Yes Bank under-reported bad loans in March 2016, says annual report disclosure
Mumbai: Yes Bank Ltd said on Friday that its non-performing asset (NPA) classification as of March 2016 varied from that of the Reserve Bank of India (RBI) to the tune of Rs4,176 crore.
Yes Bank had reported gross bad loans of Rs748.98 crore at the end of March 2016 compared with Rs4,925 crore assessed by the central bank.
Yes Bank shares lost 6.04% to close at Rs1,483.85 after the lender disclosed this information in its annual report for financial year 2017 released on Friday. The benchmark Sensex shed 0.21%.
A higher bad loan classification would have necessitated higher provisions. The bank’s actual provisions of Rs464.5 crore fell short of RBI’s calculation of Rs1,322. 5 crore.
Adjusted for provisions, Yes Bank’s net profit for fiscal year 2016 would have been Rs1,978.3 crore instead of Rs2,539.4 crore.
For financial year 2017, the bank reported net profit of Rs3,330.1 crore and gross bad loans of Rs2,018 crore. It said these numbers incorporate “the current impact of divergences observed recently by RBI”.
“With ongoing remedial actions undertaken by the Bank during FY 16-17, there have been several reductions/exits/improvement in account conduct”, and the impact of the divergence is Rs1,040 crore, said the annual report.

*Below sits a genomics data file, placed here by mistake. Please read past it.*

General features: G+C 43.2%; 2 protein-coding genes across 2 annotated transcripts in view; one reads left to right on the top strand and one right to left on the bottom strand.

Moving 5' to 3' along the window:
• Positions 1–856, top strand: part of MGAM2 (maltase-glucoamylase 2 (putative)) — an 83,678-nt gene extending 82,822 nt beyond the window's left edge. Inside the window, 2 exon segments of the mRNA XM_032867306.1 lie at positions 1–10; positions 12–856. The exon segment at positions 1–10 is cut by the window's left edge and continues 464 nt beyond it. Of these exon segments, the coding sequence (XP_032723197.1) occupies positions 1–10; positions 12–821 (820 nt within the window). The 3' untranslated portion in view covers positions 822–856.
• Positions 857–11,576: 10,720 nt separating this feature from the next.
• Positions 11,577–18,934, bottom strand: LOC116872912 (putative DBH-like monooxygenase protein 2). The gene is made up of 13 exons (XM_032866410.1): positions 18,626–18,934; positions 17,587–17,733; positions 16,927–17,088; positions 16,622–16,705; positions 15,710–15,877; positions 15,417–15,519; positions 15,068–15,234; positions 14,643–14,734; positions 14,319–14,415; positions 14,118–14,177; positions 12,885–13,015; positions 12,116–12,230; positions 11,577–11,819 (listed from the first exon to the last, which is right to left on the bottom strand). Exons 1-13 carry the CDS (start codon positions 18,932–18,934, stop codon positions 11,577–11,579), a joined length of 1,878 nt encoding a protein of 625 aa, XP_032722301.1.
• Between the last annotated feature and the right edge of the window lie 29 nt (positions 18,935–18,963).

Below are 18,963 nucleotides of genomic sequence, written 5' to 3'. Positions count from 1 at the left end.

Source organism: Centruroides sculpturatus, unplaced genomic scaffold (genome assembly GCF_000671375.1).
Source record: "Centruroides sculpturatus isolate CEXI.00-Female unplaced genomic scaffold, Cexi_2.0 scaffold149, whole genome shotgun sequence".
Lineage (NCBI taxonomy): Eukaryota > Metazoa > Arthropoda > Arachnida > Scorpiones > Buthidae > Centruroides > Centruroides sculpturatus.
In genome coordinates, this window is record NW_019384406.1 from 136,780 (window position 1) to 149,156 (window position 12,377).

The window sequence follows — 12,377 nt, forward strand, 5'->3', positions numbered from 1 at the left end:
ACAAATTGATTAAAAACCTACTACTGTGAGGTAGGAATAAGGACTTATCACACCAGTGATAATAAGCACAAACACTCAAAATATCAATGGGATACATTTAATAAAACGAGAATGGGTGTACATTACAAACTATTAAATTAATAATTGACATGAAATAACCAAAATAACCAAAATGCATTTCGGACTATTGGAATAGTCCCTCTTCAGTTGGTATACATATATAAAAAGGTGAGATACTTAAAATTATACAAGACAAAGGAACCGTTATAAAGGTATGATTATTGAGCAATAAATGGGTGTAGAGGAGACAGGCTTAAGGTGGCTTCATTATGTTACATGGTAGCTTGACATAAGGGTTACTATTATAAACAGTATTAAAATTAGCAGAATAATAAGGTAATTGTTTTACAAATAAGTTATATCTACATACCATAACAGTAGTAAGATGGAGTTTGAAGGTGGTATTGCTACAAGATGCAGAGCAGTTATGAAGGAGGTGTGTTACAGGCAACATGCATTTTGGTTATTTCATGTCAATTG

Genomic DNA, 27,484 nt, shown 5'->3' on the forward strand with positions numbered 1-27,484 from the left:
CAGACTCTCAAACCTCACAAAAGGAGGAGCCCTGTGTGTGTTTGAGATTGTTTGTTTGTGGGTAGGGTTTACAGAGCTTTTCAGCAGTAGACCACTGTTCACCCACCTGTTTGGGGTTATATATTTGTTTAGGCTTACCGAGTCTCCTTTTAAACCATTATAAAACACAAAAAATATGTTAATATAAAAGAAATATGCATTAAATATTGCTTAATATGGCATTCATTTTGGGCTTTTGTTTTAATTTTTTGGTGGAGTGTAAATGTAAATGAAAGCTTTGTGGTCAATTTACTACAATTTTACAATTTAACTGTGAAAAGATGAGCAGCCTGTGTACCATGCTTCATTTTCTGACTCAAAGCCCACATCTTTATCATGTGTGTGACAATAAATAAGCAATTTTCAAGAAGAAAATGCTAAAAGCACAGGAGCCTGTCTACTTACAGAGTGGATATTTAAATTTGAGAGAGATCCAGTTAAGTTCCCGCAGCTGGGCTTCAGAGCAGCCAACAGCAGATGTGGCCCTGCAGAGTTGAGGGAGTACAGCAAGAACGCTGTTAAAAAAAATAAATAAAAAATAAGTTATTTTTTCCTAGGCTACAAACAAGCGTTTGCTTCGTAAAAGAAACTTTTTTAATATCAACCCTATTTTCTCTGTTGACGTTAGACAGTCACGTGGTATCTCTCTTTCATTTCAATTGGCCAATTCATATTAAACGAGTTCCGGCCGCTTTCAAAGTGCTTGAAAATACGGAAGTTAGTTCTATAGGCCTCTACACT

This includes Rs911 crore exposure to an account which the bank didn’t identify. It refers to Yes Bank’s exposure to Jaiprakash Associates Ltd’s cement assets which are being purchased by UltraTech Cement Ltd, three people aware of the matter told Mint when the bank declared its March quarter results on 19 April.
“The bank reiterates that there is no carry forward impact of the divergence observed by RBI in fiscal year 2017-18,” Yes Bank said in a separate notification issued to the stock exchanges.
Yes Bank is the first lender to report this divergence after RBI increased disclosure norms for banks as it noted instances of divergences in banks’ asset classification and the provisioning required as per its norms.
The regulator told banks to make a disclosure in the “notes to accounts” if the additional provisioning requirement assessed by RBI exceeded 15% of their net profit. Banks also had to make additional disclosures if the additional gross NPAs identified by RBI under its asset quality review were greater than 15% of the incremental gross NPAs.
“We expect investors to be closely tracking this data at all banks, and would also be concerned about potential divergence in F17 (fiscal 2017) results as well (will be disclosed a year later),” wrote Morgan Stanley analysts in a note to clients on Friday.
Some banks with sizeable bad loan problems saw their shares drop as investors became wary that these lenders, too, may make such disclosures. Axis Bank shares lost 2.8% and ICICI Bank Ltd shed 1.23% in comparison with the BSE Bankex’s 0.89% decline.
“It will be interesting to see divergence of other banks who have a high corporate (loan) book,” said Asutosh Mishra, a banking analyst at Reliance Securities.